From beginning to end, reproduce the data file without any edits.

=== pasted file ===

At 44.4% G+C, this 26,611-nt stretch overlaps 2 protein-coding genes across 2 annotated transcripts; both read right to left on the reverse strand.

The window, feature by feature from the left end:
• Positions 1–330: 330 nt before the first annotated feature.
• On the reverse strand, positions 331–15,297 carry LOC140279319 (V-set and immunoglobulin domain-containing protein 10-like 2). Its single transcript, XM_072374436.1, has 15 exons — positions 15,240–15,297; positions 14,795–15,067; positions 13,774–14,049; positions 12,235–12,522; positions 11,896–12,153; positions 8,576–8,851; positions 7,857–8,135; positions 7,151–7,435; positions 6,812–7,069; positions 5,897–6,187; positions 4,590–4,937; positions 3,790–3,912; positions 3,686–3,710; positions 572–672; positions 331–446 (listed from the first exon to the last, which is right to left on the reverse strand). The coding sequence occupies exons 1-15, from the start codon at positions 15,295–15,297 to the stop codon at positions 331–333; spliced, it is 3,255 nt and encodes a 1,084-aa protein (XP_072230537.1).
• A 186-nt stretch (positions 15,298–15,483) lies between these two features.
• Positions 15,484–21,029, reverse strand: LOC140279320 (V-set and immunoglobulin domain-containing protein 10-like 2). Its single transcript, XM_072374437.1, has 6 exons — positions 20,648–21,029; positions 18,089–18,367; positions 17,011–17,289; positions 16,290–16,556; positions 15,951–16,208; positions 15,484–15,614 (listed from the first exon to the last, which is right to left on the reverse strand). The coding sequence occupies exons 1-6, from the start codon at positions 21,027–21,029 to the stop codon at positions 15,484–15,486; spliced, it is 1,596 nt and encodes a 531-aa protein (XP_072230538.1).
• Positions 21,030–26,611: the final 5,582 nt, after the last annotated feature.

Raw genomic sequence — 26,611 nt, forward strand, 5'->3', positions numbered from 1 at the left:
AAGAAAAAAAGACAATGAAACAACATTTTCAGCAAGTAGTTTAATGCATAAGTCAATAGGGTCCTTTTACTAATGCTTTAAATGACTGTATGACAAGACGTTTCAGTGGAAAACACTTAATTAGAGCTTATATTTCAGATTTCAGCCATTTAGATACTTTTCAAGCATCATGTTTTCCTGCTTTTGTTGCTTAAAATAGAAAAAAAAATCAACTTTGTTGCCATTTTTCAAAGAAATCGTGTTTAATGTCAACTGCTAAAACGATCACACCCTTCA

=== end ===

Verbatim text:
At 44.4% G+C, this 26,611-nt stretch overlaps 2 protein-coding genes across 2 annotated transcripts; both read right to left on the reverse strand.

The window, feature by feature from the left end:
• Positions 1–330: 330 nt before the first annotated feature.
• On the reverse strand, positions 331–15,297 carry LOC140279319 (V-set and immunoglobulin domain-containing protein 10-like 2). Its single transcript, XM_072374436.1, has 15 exons — positions 15,240–15,297; positions 14,795–15,067; positions 13,774–14,049; positions 12,235–12,522; positions 11,896–12,153; positions 8,576–8,851; positions 7,857–8,135; positions 7,151–7,435; positions 6,812–7,069; positions 5,897–6,187; positions 4,590–4,937; positions 3,790–3,912; positions 3,686–3,710; positions 572–672; positions 331–446 (listed from the first exon to the last, which is right to left on the reverse strand). The coding sequence occupies exons 1-15, from the start codon at positions 15,295–15,297 to the stop codon at positions 331–333; spliced, it is 3,255 nt and encodes a 1,084-aa protein (XP_072230537.1).
• A 186-nt stretch (positions 15,298–15,483) lies between these two features.
• Positions 15,484–21,029, reverse strand: LOC140279320 (V-set and immunoglobulin domain-containing protein 10-like 2). Its single transcript, XM_072374437.1, has 6 exons — positions 20,648–21,029; positions 18,089–18,367; positions 17,011–17,289; positions 16,290–16,556; positions 15,951–16,208; positions 15,484–15,614 (listed from the first exon to the last, which is right to left on the reverse strand). The coding sequence occupies exons 1-6, from the start codon at positions 21,027–21,029 to the stop codon at positions 15,484–15,486; spliced, it is 1,596 nt and encodes a 531-aa protein (XP_072230538.1).
• Positions 21,030–26,611: the final 5,582 nt, after the last annotated feature.

Raw genomic sequence — 26,611 nt, forward strand, 5'->3', positions numbered from 1 at the left:
AAGAAAAAAAGACAATGAAACAACATTTTCAGCAAGTAGTTTAATGCATAAGTCAATAGGGTCCTTTTACTAATGCTTTAAATGACTGTATGACAAGACGTTTCAGTGGAAAACACTTAATTAGAGCTTATATTTCAGATTTCAGCCATTTAGATACTTTTCAAGCATCATGTTTTCCTGCTTTTGTTGCTTAAAATAGAAAAAAAAATCAACTTTGTTGCCATTTTTCAAAGAAATCGTGTTTAATGTCAACTGCTAAAACGATCACACCCTTCA